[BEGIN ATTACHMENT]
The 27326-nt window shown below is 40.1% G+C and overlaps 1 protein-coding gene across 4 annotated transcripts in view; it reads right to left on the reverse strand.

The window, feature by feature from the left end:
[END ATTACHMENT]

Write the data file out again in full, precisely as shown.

The 27326-nt window shown below is 40.1% G+C and overlaps 1 protein-coding gene across 4 annotated transcripts in view; it reads right to left on the reverse strand.

The window, feature by feature from the left end: